Dandong, a city in China’s northeastern Liaoning province and separated from North Korea by a river, is a main entry point for migrant workers. Quarantine officials identified 33 TB cases among 9,500 North Koreans screened from 2012 to 2014, according to a government report published in 2014 that recommended heightened surveillance in the Dandong area. Local authorities pledged in December to beef up border screening and epidemic management.

Just as HIV has helped spread TB in sub-Saharan Africa, chronic malnutrition is fueling the epidemic in North Korea, according to Kwonjune Seung, who was among the authors of the open letter to the Global Fund published in the Lancet. Seung visits a dozen TB centers in North Korea twice a year as medical director of the Eugene Bell Foundation, a Christian charity focusing on treating North Korean patients. A spillover of MDR-TB from North Korea “would take decades to clean up and could detrimentally affect the public health of bordering countries like China and South Korea,” Seung and his colleagues wrote in their letter.

More than 38 countries contribute to the Global Fund, including South Korea and the U.S.; in late March, Congress approved $1.35 billion in funding for the 2018 financial year. The Global Fund defended its decision to suspend its programs in North Korea, saying in an email that it was fully aware of the risks that might arise from disorderly closure of its grants and that it’s working with Unicef to accommodate mitigating actions. The decision to withdraw from the country wasn’t taken in response to pressure but rather influenced by concerns about the “unique operating environment” in North Korea, it said. The closed environment prevents donors from properly assuring effective use of grants and resources and managing risks. As of last August, the Global Fund’s internal performance reviewers gave the North Korea program a B1, or “adequate,” rating.

In an open letter to the Geneva-based organization published on March 13 by the Korean Central News Agency, North Korea’s official news agency, Kim Hyong Hun, the country’s vice minister of public health, accused the Global Fund of bowing to the “pressure of some hostile forces.” President Trump has been trying to enlist other nations in a campaign of sanctions against North Korea.

“The decision to suspend the Global Fund projects in North Korea, with almost no transparency or publicity, runs counter to the ethical aspiration of the global health community, which is to prevent death and suffering due to disease, irrespective of the government under which people live,” Seung and his colleagues wrote in the Lancet.

Furin sees it as another dimension of the tensions between Trump and North Korean leader Kim Jong Un, whom the U.S. president nicknamed “Little Rocket Man” after the nation tested its missile capabilities in September. The two nations are slated to meet in an historic summit as early as May. “You can’t help but think global powers are very concerned about North Korea’s erratic behavior, and this is a way to punish the country,” she says. “But this is a weapon of destruction in and of itself. TB is an airborne disease. It doesn’t stay within borders.”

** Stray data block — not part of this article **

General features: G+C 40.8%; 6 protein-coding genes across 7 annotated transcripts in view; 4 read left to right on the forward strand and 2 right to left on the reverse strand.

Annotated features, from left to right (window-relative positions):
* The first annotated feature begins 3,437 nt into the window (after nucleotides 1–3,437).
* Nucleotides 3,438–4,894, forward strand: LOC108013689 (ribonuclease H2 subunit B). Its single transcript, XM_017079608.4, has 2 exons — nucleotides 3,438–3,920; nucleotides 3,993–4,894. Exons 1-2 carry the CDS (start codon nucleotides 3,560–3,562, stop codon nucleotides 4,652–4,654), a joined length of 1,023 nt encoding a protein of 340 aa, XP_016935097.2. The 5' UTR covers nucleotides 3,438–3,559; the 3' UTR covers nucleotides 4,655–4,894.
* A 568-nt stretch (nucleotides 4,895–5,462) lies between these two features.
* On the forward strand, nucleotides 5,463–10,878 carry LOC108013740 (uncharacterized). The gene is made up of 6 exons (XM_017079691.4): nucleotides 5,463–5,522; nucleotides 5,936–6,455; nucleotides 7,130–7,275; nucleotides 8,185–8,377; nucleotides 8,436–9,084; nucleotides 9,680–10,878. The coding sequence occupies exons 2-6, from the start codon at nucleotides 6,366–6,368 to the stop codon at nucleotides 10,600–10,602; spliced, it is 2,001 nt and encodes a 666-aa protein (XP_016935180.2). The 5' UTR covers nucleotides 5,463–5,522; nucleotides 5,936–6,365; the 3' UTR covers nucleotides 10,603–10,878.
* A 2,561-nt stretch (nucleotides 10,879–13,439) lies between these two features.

Article source:
North Korea’s Other ‘Weapon’ Is Poised to Explode
Fiona Li, Peter Martin and Dandan Li
Bloomberg News
2018-04-11

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China reportedly incentivized Kim Jong-un to visit

Friday, March 30th, 2018

UPDATE 1 (2018-4-4): The Donga Ilbo reports that China is marginally easing up on sanctions following the unofficial meeting that took place with the two country’s respective leaders. According to the article:

Some Chinese enterprises in Dandong, a city in northeastern Liaoning province bordering North Korea, stopped sending back North Korean workers to their home country, South Korea’s intelligence sources said on Monday.


It is reported that the Chinese authorities, however, have not taken any action regarding employing North Korean workers. Rather, a source quoted Chinese government officials as saying “refrain from any action that could upset North Korean people for the time being.”

South Korean government said it is identifying intelligence that the average daily traffic volume between Dandong and North Korea surged to 50 trucks, from 20 to 30 trucks earlier this year. The traffic in this region is one of the key indicators that show bilateral trade flows. More than 100 trucks a day would come and go before the international community strengthened sanctions against the North.

According to data released by China’s customs agency, North Korean exports to China amounted to 1.72 billion dollars, a 33 percent down from 2016. However, Beijing is likely to give some breathing space to its ally as Chinese President Xi expressed his willingness to expand mutual exchanges in a meeting with Kim.